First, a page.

Sunday, October 10, 2010

John - The Wedding

A wedding is a solemn ceremony, but it is also a theatrical event, and today Dream Theatre boasted a packed house as Anna Weiler and Jeremy Menekseoglu were married on stage.

I was surprised to learn, upon arrival, that Dream Theatre company members were being asked to stand on stage during the ceremony. I've never "stood up" for someone's wedding before, but I was honored to do so.

Anna had written her vows in truly charming rhyme. Jeremy's vows were a short story about how he fell in love with her.

After the ceremony, came the toasts, and the toasts just kept coming, most of them stunningly heartfelt.

Their hands were united, and the crowd was delighted.

Thursday, October 7, 2010

Annelise - gettin' devilish

So, for the past couple of weeks, we've been building our set and cleaning the space.  It's been an involved process.  Tonight, I found myself getting a little, well, loopy.

At one point later in the evening, Jeremy pretended to come at me with a rusty screwdriver.  Now, generally, I'm afraid of being stabbed, so I backed off (in an over-excited way, I'll admit).  The reaction was odd enough that I was come at again and again, and again and again I over-reacted. As my reaction got more and more exaggerated, I found the whole situation funnier and funnier, to the point where the screwdriver only had to be picked up for me to collapse (literally) in a fit of laughter and shrieks.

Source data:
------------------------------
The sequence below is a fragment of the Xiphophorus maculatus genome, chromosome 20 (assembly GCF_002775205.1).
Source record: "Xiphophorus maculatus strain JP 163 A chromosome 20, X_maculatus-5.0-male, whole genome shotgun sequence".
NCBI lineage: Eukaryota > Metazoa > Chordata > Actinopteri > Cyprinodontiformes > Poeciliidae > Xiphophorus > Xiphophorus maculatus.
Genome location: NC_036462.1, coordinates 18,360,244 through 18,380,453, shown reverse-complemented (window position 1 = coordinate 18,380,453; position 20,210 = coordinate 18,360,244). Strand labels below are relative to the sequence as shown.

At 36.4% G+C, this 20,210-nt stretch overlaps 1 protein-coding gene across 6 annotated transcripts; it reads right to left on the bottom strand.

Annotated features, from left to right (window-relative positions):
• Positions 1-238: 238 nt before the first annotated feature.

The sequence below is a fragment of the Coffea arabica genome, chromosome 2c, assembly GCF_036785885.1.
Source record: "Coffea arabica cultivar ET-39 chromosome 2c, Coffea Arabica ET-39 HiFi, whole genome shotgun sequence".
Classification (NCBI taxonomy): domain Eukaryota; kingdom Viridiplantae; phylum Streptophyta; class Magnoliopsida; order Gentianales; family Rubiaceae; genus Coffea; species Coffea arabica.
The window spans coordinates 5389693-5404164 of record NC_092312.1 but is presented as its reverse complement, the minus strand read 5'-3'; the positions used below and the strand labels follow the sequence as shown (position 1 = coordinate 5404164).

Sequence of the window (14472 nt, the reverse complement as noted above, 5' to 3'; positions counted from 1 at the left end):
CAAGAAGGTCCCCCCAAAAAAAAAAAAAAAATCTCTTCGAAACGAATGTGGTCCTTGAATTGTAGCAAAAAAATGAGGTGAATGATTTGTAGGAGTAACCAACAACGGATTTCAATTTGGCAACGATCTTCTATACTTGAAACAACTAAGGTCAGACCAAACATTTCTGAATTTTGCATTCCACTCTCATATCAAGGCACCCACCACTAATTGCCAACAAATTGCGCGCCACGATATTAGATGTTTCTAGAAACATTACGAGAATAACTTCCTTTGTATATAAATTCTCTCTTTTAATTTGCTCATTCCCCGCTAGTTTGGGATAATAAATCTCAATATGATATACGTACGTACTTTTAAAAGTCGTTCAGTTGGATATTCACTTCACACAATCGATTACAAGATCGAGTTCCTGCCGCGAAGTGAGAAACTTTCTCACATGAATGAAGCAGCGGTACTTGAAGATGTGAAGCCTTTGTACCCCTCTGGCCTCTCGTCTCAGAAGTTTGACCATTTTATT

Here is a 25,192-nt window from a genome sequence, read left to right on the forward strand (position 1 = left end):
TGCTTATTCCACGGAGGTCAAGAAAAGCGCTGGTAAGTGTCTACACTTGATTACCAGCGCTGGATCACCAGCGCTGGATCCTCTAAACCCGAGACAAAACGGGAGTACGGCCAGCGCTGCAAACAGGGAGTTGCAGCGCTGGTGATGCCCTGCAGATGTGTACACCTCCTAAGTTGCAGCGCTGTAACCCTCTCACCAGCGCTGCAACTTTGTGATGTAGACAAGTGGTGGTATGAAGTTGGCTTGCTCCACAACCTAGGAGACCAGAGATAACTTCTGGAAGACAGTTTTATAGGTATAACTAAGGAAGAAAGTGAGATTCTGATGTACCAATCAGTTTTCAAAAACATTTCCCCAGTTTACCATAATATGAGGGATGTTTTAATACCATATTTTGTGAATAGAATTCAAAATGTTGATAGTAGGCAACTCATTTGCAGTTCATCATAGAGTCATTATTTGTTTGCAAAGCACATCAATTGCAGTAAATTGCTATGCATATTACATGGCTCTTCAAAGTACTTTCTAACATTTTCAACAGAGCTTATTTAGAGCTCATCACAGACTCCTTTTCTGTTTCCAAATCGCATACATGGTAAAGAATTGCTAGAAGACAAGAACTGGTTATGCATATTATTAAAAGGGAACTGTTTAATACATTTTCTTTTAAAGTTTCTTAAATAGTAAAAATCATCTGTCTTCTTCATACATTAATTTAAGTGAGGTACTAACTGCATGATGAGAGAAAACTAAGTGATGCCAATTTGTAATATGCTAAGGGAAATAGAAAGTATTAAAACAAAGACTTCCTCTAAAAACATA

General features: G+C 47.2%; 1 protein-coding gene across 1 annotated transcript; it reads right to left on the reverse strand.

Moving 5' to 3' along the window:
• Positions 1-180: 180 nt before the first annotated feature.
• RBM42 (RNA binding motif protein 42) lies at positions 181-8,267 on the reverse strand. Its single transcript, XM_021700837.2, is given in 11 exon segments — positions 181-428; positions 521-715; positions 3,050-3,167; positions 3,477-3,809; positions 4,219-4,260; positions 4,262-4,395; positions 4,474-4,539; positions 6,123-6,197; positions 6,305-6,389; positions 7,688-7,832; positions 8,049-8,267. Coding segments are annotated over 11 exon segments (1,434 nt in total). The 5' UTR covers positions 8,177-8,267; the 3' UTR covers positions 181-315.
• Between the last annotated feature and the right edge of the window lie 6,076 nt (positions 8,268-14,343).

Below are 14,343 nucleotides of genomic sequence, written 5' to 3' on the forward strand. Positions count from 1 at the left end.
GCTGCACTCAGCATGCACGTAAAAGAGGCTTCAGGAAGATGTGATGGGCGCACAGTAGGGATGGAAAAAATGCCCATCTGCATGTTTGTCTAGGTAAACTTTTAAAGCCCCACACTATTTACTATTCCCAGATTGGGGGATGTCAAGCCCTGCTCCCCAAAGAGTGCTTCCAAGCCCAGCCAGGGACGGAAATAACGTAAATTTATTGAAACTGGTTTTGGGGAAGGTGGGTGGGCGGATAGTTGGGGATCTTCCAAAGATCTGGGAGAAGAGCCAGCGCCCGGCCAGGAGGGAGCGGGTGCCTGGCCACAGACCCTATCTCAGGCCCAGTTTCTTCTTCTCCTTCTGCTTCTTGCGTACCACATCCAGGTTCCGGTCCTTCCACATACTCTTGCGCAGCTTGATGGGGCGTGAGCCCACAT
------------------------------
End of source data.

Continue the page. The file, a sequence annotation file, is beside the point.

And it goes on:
My point? Looking back on the event, it seems a lot like something from the world of the Devilish Children.  After spending enough time with a small group of people, my fear of stabbing became a game.  I realized that the kinder's enjoyment of Little Karl's misery is not always sadistic; they've spent so long in their own little world that everything new has the potential to become a joke. Even fear is funny.

Friday, October 1, 2010

John - Playing in the Dark

We started tonight with the dialog fragments exercise - which I'm bad at. Actors just start speaking lines from the play to each other - not necessarily their own lines - not necessarily addressed to the usual recipient. I heard all the basic relationships played out, and all the key moments in the play visited at least once. But not in sequence.

I think I'd like to sit in on a fragments exercise for a play I don't know. Then I would amuse myself trying to reconstruct the plot. It would be like taking a shredded letter and piecing it together.

From the fragments the cast spontaneously morphed into a full rehearsal of the play - in the dark. Well, not completely. We all had little flashlights. And there was a candle. So there was light a-plenty, in fact. It was the fastest, most fluid version of the play I've seen so far.

You sometimes hear, from theater people, that the real fun is in rehearsal. Perhaps it's because so much of the original creativity takes place there. Yes, there's often moment-to-moment creativity during a play's performance. But during rehearsal you see the big leaps take place before your eyes, which is always a pleasing surprise.